Col­li­sions hap­pen

Rangers: Niska­nen hit that in­jured Crosby a ‘fluke,’ not ma­li­cious

Cape Breton Post - - Sports - BY DE­NIS P. GOR­MAN

Tan­ner Glass knows col­li­sions hap­pen when an NHL player goes hard to the net. That’s why he calls the high­speed hit which left Pitts­burgh Pen­guins su­per­star cen­tre Sid­ney Crosby with a con­cus­sion an un­avoid­able in­ci­dent.

Crosby was hurt when he was hit in the head by Wash­ing­ton’s Matt Niska­nen in Game 3 of their East semi­fi­nal on Mon­day. Glass, who played with Crosby over two sea­sons in Pitts­burgh, said there was no ma­li­cious in­tent on the part of the Cap­i­tals de­fence­man.

“I didn’t see a big is­sue with the play,” Glass said fol­low­ing the Rangers’ prac­tice at Madi­son Square Gar­den Wed­nes­day af­ter­noon fol­low­ing their 4-1 win over Ot­tawa in Game 3 of their Eastern Con­fer­ence semi­fi­nal.

“As far as what Niska­nen did, you see that play all the time. (He has) two hands on his stick when a guy comes to­wards you, you stiffen up and push back a lit­tle bit. Un­for­tu­nately he caught him in a bad spot.”

Niska­nen was given a ma­jor penalty and game mis­con­duct for the hit, but avoided fur­ther dis­ci­pline from the NHL.

“I thought the five-minute ma­jor was suf­fi­cient,” said Glass. “It’s a tough play. He’s go­ing to the net hard. (Cap­i­tals cap­tain Alex Ovechkin) whacks him with the stick hard and I think he was taken off guard a lit­tle bit by that, re­acted to that and he was kind of go­ing down.”

Rangers de­fence­men Brady Sk­jei and Brendan Smith con­curred with Glass’ as­sess­ment of the play.

“It’s all just re­ac­tion. He’s not ob­vi­ously try­ing to hurt Crosby in that sit­u­a­tion. Crosby’s com­ing at him and he puts his hands up. It’s a tough play,” Sk­jei said. “The game’s so fast that at times you just re­act and stuff hap­pens. It looked like he was just try­ing to pro­tect him­self. It was just a fluke play.”

Was there any­thing Niska­nen could have done dif­fer­ently in that sit­u­a­tion?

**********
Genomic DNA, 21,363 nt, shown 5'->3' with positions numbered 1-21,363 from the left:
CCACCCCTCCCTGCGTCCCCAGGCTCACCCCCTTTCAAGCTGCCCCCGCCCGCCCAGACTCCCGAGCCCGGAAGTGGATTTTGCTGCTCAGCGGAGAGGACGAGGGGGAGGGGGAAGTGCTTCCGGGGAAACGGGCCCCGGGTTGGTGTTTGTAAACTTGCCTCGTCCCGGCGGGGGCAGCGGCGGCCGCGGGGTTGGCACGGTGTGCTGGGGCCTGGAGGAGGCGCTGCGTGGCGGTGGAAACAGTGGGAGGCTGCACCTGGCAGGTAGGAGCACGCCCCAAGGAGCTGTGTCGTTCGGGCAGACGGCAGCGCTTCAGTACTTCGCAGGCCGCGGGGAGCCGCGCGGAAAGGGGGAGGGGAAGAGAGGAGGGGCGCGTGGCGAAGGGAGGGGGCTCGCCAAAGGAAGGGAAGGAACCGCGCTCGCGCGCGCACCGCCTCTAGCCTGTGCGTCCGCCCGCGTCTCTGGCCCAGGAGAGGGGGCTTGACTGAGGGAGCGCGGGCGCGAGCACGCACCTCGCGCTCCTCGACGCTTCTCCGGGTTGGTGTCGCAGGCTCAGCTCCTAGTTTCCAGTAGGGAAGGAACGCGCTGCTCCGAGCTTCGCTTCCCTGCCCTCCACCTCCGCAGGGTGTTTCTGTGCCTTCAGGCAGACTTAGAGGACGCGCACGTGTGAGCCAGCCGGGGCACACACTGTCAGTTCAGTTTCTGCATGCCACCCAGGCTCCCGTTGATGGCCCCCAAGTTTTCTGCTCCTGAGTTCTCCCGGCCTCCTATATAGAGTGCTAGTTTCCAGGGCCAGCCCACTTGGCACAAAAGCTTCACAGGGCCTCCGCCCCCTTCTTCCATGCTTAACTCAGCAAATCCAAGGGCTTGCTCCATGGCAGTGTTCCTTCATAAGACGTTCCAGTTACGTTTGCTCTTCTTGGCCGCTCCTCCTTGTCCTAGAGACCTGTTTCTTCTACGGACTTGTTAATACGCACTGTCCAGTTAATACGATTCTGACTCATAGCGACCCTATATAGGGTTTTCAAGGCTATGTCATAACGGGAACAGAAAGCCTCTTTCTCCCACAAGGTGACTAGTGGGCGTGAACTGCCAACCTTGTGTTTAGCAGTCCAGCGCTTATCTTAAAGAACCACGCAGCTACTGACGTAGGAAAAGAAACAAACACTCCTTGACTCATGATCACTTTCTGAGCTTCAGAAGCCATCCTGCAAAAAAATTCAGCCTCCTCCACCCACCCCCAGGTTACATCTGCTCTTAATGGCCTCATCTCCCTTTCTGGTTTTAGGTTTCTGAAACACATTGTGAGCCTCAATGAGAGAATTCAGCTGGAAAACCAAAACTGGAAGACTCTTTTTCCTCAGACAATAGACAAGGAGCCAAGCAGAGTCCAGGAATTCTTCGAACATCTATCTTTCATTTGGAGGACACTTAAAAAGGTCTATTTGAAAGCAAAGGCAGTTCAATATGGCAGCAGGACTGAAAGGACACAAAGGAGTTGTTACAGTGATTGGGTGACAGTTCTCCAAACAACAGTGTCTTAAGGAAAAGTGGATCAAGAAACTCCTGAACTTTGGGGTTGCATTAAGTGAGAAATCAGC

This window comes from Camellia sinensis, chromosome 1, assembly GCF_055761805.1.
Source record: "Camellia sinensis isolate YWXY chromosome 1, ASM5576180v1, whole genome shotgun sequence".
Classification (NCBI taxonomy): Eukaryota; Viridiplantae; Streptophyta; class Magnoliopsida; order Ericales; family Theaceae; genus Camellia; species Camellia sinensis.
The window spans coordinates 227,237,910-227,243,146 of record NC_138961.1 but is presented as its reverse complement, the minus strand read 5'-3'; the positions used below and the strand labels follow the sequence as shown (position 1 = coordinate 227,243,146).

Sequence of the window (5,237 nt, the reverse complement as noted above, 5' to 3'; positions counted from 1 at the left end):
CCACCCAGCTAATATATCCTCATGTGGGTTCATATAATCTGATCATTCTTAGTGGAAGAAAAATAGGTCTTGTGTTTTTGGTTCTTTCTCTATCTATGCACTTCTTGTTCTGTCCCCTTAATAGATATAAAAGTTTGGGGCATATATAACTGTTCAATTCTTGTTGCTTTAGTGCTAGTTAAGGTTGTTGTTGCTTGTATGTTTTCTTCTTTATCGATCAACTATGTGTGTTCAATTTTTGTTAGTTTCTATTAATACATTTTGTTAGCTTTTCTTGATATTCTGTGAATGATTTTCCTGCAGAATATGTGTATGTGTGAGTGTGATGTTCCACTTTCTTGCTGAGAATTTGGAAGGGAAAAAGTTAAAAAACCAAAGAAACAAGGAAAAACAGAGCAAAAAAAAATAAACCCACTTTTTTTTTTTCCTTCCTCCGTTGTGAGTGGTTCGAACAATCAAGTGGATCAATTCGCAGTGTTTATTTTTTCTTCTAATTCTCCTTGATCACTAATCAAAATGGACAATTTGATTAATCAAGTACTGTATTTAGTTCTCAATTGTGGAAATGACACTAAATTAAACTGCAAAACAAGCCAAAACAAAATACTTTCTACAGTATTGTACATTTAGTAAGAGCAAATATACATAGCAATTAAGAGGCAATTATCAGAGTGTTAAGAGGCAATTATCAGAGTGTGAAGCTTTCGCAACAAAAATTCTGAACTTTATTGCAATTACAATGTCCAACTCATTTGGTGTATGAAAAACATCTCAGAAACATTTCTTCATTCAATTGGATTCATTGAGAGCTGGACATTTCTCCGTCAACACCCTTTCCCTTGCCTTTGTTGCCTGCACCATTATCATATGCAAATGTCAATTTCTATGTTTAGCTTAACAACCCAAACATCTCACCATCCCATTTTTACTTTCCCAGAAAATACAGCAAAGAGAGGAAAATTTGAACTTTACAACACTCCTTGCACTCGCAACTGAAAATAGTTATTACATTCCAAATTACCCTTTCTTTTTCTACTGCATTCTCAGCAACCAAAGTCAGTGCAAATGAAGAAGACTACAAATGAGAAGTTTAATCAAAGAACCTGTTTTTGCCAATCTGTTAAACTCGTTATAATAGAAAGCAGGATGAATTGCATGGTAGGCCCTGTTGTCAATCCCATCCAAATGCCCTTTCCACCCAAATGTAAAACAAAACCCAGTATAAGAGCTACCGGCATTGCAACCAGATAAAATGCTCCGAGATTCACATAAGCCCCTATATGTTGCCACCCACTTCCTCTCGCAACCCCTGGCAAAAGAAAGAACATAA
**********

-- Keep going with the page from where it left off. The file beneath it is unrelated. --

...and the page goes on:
“It seems like a quick, high­speed play. Ob­vi­ously you try not to get your hands in some­body’s face, or the stick. Any time that hap­pens you’re prob­a­bly go­ing to the box. It’s just un­for­tu­nate there was an in­jury from it,” Smith said. “More or less (it’s a) first re­ac­tion. Sometimes you brace your­self and that could hap­pen. Sid was down low. Those things hap­pen. That’s the game of hockey.”

The gen­eral con­sen­sus is that Crosby was in an un­ex­pected po­si­tion when Niska­nen made con­tact.

The play be­gan when Crosby cut to­wards the net and ab­sorbed a slash to the arm by Ovechkin be­fore be­ing clipped on the side of the head by the Cap­i­tals star’s stick. Al­most si­mul­ta­ne­ously, the two stars’ skate blades made con­tact caus­ing Crosby to fall to his knees as his body con­torted oddly while on a high speed, straight line path to Niska­nen.

The for­mer Pen­guin got his arms and stick up, and the col­li­sion was in­evitable.

Crosby laid prone on the ice for a few min­utes be­fore be­hind helped off the ice. Ini­tially Niska­nen was as­sessed a mi­nor penalty for cross-check­ing be­fore ref­er­ees Brad Meier and Brad Wat­son, and lines­men Pierre Raci­cot and Matt MacPher­son con­ferred. Mo­ments later, Niska­nen was as­sessed his pun­ish­ment.

Glass said he felt the de­ci­sion was suf­fi­cient.

The Rangers and Se­na­tors re­sume their se­ries tonight in New York, with Ot­tawa lead­ing 2-1.

Se­na­tors coach Guy Boucher said Zack Smith and Bobby Ryan were day-to-day be­fore not­ing he “did not see” Ryan “not play­ing” Game 4. Boucher also hinted Tom Py­att and Chris Wide­man could dress tonight.

Rick Nash didn’t par­tic­i­pate in New York’s prac­tice. Alain Vigneault called it “main­te­nance,” and added Nash “would be good to go” for Game 4 tonight.

AP PHOTO

New York Rangers’ Michael Grab­ner (left) looks to con­trol the puck in front of Ot­tawa Se­na­tors’ Dion Pha­neuf dur­ing Game 3 of an NHL Stan­ley Cup sec­ond-round play­off se­ries Tues­day in New York.

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